Sunday, March 31, 2013

Tear Down This Wall!

I honestly hear Ronald Regan everytime I think about this project and how I want to tear the wall down with my own two hands. I make it sound all dramatic in my head as if I could will the wall to come down by itself - it never does. So we hired a contractor and he will tear down the wall instead.

Every television show about Real Estate tells you that Kitchens sell homes. I laugh every time I think about that because our kitchen sucks. I can’t even come up with a more lady-like way to describe why it doesn’t work for us – it just sucks.
For one, we don’t even have a dishwasher. I take that back. We got a great deal on a dishwasher on Black Friday and it has been sitting in the box in the sunroom since it was delivered. So yes we have a dishwasher but it is still in the box. In trying to figure out how to fit it into our kitchen layout (without moving plumbing and gas) we came up with some other mind blowing ideas for our cavernous kitchen. Our cabinets are awful – particle board construction with plastic laminate. Our countertops are white with fake gold veining running through them…also plastic laminate.
We don’t have the patience to do a full out addition off the back which would easily solve all these problems and I actually think that the kitchen layout is quite efficient as it is, albeit claustrophobic. Open living is all the rage now, so we are seeing this as our chance to take a 1940’s kitchen give it some Botox and let people think it is not the original kitchen and that it is much younger than its 73 yr old bod.
We had this brilliant idea of knocking down the wall between our living room and kitchen in an effort to bring open living concepts to our 1940 cape cod and move a doorway to create a spot for the dishwasher yielding more counterspace.  We really didn’t know what we were doing or what we wanted  but after interviewing a bunch on contractors and gathering ideas from each of them we decided we were sold on taking the wall down. All I knew is that we wanted to fit the dishwasher into the kitchen and didn’t want to move around the plumbing or gas. The sink is right at the window where it is supposed to be and I can’t even bring myself to move around gas lines.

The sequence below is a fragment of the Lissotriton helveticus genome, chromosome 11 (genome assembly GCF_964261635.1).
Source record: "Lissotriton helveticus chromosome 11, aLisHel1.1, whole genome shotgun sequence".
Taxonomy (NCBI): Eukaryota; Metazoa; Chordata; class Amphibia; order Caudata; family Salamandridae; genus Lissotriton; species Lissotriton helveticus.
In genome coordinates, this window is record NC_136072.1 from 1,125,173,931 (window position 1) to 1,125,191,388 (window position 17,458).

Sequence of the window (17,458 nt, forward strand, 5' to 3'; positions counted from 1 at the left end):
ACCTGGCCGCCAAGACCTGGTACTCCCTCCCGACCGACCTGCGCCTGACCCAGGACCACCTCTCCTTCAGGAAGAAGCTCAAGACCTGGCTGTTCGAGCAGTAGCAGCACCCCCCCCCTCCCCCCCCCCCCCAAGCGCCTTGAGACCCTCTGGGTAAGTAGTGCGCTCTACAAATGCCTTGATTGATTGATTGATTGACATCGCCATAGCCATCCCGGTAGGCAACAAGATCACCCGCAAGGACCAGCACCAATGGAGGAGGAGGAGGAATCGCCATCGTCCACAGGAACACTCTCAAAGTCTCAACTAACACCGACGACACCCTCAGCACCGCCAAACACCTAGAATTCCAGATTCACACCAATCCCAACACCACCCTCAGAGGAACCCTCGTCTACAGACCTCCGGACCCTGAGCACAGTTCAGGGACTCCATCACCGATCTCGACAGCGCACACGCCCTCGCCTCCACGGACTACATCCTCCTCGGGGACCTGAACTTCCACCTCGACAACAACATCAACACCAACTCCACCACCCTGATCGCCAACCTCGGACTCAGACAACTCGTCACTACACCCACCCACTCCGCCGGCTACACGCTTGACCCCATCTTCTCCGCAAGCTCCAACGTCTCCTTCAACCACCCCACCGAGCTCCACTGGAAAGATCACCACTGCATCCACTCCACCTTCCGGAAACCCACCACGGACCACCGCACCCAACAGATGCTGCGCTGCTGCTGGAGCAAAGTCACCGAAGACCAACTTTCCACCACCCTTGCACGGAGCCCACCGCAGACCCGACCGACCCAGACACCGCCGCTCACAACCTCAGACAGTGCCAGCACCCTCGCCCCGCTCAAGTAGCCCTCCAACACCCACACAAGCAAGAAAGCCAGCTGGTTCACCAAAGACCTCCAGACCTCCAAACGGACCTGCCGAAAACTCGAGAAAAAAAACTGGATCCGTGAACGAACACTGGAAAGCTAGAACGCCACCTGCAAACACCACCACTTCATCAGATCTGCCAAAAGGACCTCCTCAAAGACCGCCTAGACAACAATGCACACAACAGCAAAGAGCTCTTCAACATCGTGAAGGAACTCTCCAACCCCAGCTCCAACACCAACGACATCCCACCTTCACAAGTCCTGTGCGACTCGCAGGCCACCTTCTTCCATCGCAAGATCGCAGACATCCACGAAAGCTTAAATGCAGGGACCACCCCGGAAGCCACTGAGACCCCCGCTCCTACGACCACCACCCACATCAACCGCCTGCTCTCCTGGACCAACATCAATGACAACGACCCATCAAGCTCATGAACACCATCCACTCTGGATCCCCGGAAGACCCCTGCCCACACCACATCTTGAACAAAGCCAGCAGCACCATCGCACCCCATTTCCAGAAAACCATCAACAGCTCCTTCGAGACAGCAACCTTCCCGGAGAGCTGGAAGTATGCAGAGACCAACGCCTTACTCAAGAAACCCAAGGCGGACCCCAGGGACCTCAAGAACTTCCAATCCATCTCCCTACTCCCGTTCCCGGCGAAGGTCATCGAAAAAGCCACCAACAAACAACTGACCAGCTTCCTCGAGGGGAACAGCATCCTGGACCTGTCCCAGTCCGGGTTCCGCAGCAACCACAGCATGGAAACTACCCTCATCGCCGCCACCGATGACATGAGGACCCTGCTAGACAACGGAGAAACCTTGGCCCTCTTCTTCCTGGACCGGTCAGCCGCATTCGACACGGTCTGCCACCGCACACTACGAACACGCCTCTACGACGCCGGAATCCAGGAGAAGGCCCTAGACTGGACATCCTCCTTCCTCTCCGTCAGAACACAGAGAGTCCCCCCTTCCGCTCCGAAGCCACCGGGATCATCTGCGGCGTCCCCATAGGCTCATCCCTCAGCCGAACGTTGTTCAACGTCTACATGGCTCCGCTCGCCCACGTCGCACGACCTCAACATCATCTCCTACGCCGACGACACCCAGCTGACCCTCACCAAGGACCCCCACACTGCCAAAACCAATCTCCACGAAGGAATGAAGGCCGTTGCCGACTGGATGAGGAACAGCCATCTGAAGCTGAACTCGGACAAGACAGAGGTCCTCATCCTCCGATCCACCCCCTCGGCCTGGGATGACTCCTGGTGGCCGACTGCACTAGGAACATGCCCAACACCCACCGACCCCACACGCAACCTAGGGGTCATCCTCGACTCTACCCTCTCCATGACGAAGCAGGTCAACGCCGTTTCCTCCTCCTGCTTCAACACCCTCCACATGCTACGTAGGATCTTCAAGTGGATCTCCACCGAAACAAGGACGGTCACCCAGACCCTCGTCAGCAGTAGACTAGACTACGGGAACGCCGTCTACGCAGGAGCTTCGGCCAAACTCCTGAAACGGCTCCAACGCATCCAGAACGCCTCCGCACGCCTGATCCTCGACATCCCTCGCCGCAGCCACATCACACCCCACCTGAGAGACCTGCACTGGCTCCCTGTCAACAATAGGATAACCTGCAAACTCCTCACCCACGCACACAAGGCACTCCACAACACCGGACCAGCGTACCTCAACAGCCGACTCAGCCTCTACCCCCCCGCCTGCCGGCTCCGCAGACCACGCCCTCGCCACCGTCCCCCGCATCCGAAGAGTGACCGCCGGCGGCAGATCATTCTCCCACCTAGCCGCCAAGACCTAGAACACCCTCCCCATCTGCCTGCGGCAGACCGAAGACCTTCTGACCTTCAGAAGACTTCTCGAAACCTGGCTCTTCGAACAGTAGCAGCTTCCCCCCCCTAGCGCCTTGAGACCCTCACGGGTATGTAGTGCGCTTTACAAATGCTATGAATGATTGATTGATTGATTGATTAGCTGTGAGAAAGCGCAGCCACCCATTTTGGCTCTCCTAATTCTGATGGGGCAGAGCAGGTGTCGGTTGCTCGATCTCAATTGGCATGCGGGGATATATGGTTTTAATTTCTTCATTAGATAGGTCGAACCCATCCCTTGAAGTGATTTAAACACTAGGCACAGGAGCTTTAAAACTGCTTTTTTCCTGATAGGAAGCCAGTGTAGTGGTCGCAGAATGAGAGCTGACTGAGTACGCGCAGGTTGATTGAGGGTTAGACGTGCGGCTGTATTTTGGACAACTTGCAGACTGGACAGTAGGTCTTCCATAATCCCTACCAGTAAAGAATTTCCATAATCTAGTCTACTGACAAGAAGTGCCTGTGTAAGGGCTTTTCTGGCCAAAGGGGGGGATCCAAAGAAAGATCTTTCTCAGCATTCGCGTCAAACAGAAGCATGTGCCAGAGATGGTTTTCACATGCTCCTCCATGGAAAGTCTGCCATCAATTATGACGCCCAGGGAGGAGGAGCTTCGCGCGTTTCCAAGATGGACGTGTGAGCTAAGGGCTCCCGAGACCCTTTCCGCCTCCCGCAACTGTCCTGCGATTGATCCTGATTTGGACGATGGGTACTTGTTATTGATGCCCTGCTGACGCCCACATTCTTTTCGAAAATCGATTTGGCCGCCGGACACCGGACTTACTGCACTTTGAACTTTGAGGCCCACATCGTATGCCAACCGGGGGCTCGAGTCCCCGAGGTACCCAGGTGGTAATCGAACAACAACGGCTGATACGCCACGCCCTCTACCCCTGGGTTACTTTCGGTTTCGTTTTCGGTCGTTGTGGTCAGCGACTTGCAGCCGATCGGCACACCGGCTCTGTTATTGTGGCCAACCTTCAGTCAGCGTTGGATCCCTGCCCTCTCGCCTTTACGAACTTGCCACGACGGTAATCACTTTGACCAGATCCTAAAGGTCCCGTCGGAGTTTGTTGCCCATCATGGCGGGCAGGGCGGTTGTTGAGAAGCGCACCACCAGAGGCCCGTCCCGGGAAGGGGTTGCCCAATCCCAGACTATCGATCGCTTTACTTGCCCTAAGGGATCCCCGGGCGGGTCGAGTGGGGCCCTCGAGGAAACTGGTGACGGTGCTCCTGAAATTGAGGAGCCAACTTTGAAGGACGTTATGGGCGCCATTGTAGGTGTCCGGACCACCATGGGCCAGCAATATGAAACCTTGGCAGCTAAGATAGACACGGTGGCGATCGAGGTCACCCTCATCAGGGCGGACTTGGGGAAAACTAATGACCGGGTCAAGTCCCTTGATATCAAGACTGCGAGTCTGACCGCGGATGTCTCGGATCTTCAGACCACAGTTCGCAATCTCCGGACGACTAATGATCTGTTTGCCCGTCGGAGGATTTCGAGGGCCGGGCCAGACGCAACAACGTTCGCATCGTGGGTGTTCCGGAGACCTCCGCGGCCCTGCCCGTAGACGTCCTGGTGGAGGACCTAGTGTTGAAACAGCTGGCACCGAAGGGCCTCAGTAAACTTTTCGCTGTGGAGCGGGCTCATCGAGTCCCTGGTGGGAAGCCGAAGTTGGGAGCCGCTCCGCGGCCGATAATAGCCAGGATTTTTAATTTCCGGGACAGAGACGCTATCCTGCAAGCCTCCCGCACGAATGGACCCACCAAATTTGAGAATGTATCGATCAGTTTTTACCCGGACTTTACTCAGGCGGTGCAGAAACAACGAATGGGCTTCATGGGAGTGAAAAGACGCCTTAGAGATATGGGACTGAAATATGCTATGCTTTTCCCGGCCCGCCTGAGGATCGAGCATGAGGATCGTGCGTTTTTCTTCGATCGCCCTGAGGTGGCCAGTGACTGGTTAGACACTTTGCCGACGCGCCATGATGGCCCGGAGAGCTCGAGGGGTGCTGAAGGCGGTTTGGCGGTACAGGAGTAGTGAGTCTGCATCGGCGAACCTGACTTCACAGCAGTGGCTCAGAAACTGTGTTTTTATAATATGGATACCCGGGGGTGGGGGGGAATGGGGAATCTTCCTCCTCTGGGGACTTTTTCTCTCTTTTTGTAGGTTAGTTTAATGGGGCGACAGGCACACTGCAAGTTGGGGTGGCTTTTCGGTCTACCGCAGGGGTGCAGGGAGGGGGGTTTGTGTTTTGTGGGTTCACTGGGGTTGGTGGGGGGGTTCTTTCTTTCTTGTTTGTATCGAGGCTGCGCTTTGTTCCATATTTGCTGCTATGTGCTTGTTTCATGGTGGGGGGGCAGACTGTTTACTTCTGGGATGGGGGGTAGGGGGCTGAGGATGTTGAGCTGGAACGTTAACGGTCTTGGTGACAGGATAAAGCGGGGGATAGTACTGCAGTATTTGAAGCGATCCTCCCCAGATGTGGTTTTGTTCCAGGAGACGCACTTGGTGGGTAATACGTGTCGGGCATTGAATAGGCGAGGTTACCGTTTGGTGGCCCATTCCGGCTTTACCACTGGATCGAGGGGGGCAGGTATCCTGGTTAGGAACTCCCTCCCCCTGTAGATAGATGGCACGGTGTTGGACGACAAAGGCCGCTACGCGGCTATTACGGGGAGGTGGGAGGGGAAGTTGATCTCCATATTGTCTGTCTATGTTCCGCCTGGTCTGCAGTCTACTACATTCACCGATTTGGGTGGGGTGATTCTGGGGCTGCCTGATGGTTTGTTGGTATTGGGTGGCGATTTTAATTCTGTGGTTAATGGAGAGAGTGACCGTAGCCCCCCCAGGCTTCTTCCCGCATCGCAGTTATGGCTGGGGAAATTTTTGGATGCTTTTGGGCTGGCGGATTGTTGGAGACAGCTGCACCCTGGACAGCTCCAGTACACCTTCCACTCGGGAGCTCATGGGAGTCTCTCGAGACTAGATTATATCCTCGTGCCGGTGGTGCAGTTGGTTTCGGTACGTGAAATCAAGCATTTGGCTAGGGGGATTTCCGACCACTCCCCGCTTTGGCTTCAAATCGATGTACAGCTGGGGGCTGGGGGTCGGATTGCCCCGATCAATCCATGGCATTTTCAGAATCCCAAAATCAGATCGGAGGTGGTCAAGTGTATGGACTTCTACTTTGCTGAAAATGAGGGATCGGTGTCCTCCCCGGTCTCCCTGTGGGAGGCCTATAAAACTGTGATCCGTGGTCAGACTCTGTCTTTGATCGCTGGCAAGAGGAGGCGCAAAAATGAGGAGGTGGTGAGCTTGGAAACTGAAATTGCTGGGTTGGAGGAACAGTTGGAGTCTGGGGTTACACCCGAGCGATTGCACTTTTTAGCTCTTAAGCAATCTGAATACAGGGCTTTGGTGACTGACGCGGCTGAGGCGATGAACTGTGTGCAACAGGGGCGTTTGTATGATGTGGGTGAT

As we were interviewing contractors we taped up our “vision”, using painter’s tape showing how we wanted the space to look. I highly recommend this approach since it can be difficult to explain to someone what you envision in your head; at least it is for me.
RC is most excited about being able to see the TV while cooking. I am most excited to have a dishwasher.
Follow us as we live blog every day of the Demo and re-build of our kitchen.
Here we go.

Friday, March 22, 2013

Portico Loco

I remember the first time we viewed the home I remember seeing the front doorway and thinking “why?”. I mean, I understand that it makes sense to keep dry and warm while waiting to open the front door but it was made from plywood, it was starting to look dirty and cheap making the house feel somewhat closed off and it was dated. We also felt that if we kept the roof part it will still serve its purpose but look less dated. We debated taking the roof part off due to the beautiful molding that is above the door but you can still admire it while standing at the door if you look up. We discussed taking it off at some point and so when I got this pic from RC telling me he was at the house “working” I got a little nervous. I only got nervous because I am a complete control freak (hey-at least I own it) and like to be involved in every project around the house. Being away from the house and unable to get back to help out was like torture and I would text and ask hourly how it was going. He was able to get all 4 sides off including the glass “windows” all by himself without compromising the structure. We were worried about taking the walls off since we did not know how things were supported but it is pretty solid with the remaining posts. I am so proud!  I wish I had some action shots for you but it truly was a one man job.

It looked like this before:
This is what it looked like from the inside of the structure that housed our front door...that is all that it was. So nice to look at...

A few progress shots

By the end of the project and after painting the door red we have a new entry way! I am much happier seeing this when I come home than the old structure.

Friday, March 8, 2013

Safety First

When we finally moved in we were greeted by the chirping fire alarms. This was a good sign since I could not remember If I saw a smoke alarm the few times we were in the house. I mean that because nothing has been updated in this house since probably 1966. I read too much and watch too much of the news to know about all the dangers of not having working smoke alarms and carbon monoxide alarms. This is especially important when you live in an older home that is heated with natural gas. They call it the silent killer for a reason people. 

Upon our first run to HD to gather supplies I made sure to get a carbon monoxide alarm for the first floor since we only had a smoke alarm on the first floor and a smoke/carbon monoxide combination alarm for the second floor. Our basement is not finished but if it was I would have picked up another one for that level as well. You should really have a smoke alarm and carbon monoxide alarm on every floor of your home. This is an inexpensive and easy way to make sure that you are prepared; I think the alarm cost $10. 

Here is my PSA for the day: Go out there and get yourself a carbon/smoke alarm if you don’t have one. If you do have one make sure you test it often to make sure it still works. With Daylight Savings this weekend its a great time to test twice a year - every time you change your clocks, check your alarms!